What does Matthew 9:21 mean?
ESV: for she said to herself, “If I only touch his garment, I will be made well.”
NIV: She said to herself, 'If I only touch his cloak, I will be healed.'
NASB: for she was saying to herself, 'If I only touch His cloak, I will get well.'
CSB: for she said to herself, "If I can just touch his robe, I'll be made well."
NLT: for she thought, 'If I can just touch his robe, I will be healed.'
KJV: For she said within herself, If I may but touch his garment, I shall be whole.
NKJV: For she said to herself, “If only I may touch His garment, I shall be made well.”
Verse Commentary:
A man named Jairus is leading Jesus and His disciples to help Jairus's daughter, who has died. They are packed in on every side by a "great crowd" (Mark 5:24). Suddenly, a woman touches Jesus' cloak—not grabbing or twisting, but merely making contact (Matthew 9:20). She has suffered from a discharge of blood for 12 years. This was likely an abnormal menstrual discharge, meaning not only is the woman anemic and weak, but has also been ceremonially unclean within the Jewish community for a dozen years.

This verse explains why she pushed through the crowd to touch Jesus' garment, risking being caught in violation of keeping her distance from others, as the law required. She believes. She has heard of Jesus' healings and His power and is convinced that she will be healed by just touching His cloak. She doesn't dare to be so forward as to come to Him directly and kneel before Him and make the request. As an unclean woman, this would likely have been quite inappropriate. Instead, she has devised a way for Him to heal her, she likely hopes, without ever even being noticed.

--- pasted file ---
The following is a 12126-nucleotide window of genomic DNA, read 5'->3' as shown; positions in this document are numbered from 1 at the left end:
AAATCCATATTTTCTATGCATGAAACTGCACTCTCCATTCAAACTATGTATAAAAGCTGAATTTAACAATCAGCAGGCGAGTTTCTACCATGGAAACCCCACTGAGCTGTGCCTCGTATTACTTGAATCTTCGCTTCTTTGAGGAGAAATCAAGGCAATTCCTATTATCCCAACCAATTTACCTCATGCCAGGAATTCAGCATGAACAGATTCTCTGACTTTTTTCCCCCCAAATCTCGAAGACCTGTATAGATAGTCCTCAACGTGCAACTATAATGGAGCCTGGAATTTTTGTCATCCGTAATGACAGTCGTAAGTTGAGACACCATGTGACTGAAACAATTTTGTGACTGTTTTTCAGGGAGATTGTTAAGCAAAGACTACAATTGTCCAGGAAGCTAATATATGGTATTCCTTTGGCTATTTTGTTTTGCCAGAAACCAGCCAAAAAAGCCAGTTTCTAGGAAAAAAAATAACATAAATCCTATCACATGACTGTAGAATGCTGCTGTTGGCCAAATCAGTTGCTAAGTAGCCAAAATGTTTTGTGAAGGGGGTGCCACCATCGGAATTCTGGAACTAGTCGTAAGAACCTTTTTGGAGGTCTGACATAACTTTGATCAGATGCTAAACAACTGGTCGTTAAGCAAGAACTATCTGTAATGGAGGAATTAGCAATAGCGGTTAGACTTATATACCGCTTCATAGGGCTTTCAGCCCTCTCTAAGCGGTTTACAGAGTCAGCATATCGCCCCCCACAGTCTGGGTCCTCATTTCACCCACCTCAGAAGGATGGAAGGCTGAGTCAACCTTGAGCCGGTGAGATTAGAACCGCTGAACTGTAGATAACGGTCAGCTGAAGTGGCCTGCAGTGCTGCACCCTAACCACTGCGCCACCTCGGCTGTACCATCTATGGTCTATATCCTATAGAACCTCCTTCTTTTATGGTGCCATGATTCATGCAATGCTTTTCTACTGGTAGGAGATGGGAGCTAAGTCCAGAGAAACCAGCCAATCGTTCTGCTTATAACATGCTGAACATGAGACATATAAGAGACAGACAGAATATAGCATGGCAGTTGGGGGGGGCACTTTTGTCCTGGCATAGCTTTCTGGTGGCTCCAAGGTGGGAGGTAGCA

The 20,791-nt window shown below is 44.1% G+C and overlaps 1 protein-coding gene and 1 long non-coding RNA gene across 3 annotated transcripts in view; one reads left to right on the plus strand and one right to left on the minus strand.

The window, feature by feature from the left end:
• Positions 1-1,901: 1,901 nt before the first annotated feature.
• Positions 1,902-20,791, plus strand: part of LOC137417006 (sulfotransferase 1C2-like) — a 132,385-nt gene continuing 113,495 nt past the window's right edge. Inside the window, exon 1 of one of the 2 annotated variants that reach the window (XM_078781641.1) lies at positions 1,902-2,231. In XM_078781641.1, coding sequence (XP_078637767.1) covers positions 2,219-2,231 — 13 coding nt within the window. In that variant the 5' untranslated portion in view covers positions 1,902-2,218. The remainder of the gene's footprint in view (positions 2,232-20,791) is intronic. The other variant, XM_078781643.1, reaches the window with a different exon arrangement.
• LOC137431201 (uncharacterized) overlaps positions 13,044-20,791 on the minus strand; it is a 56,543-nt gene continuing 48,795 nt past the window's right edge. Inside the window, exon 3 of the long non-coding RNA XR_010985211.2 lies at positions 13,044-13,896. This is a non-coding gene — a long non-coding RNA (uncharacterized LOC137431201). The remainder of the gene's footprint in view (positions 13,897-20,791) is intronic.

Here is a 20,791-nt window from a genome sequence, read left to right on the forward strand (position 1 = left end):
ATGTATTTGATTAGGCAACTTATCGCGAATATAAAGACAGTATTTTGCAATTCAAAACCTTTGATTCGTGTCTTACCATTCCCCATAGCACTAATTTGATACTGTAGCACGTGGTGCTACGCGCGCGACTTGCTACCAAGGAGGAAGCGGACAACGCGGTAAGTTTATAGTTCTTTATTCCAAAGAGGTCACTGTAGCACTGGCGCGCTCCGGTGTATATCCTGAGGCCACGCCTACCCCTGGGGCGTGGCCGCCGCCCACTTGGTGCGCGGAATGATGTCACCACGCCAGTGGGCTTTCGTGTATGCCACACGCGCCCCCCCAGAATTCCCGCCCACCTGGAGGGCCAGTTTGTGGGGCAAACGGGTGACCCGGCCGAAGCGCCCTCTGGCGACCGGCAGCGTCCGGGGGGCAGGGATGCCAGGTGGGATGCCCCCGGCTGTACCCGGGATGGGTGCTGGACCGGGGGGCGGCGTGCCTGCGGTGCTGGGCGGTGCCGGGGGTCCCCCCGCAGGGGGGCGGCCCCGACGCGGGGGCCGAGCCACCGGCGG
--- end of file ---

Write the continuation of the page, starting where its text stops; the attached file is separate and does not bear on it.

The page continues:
Jesus, of course, notices.
Verse Context:
Matthew 9:18–26 begins with the arrival of a ruler of the synagogue. He tells Jesus that his daughter has just died, but that she will live if Jesus comes and lays His hand on her (Mark 5:21–24). Jesus and the disciples are following the man to his house when a woman in the crowd touches the edge of Jesus' garment. As also indicated in the gospel of Mark, she is immediately healed from a 12-year illness (Mark 5:25–29). Arriving at the home of the man, Jesus sends away the professional mourners. He takes the dead girl's hand, and she is restored to life (Mark 5:35–43).
Chapter Summary:
Matthew 9 continues to show how Jesus authenticated His claims to be the Messiah by powerful miracles of healing and casting out demons. He heals a paralyzed man after telling the man his sins are forgiven. He calls Matthew to follow Him and eats dinner with Matthew and other tax collectors. He answers questions from Pharisees and others. A woman who touches His cloak is healed from a 12–year illness, and Jesus raises a dead girl back to life. He restores sight to blind men and speech to one who is demon oppressed. He is filled with compassion for the crowds.
Chapter Context:
Matthew 9 follows the same pattern of Matthew 8, showing through miraculous works of healing that Jesus is truly the Messiah. Christ forgives the sins of a paralyzed man and heals him. He calls Matthew to follow Him and eats with tax collectors and sinners. A woman is healed by touching His garment and a dead girl is given life by the touch of His hand. Two blind men see, and Jesus casts out a demon, restoring speech to its victim. Finally, Jesus declares that the harvest is plentiful and tells His followers to pray for workers. Chapter 10 builds on this compassion as Jesus commissions the Twelve to go and deliver His gospel to the people.
Book Summary:
The Gospel of Matthew clearly shows the influence of its writer's background, and his effort to reach a specific audience. Matthew was one of Jesus' twelve disciples, a Jewish man, and a former tax collector. This profession would have required literacy, and Matthew may have transcribed some of Jesus' words as they were spoken. This book is filled with references to the Old Testament, demonstrating to Israel that Jesus is the Promised One. Matthew also includes many references to coins, likely due to his former profession. Matthew records extensive accounts of Jesus' teaching, more than the other three Gospels.
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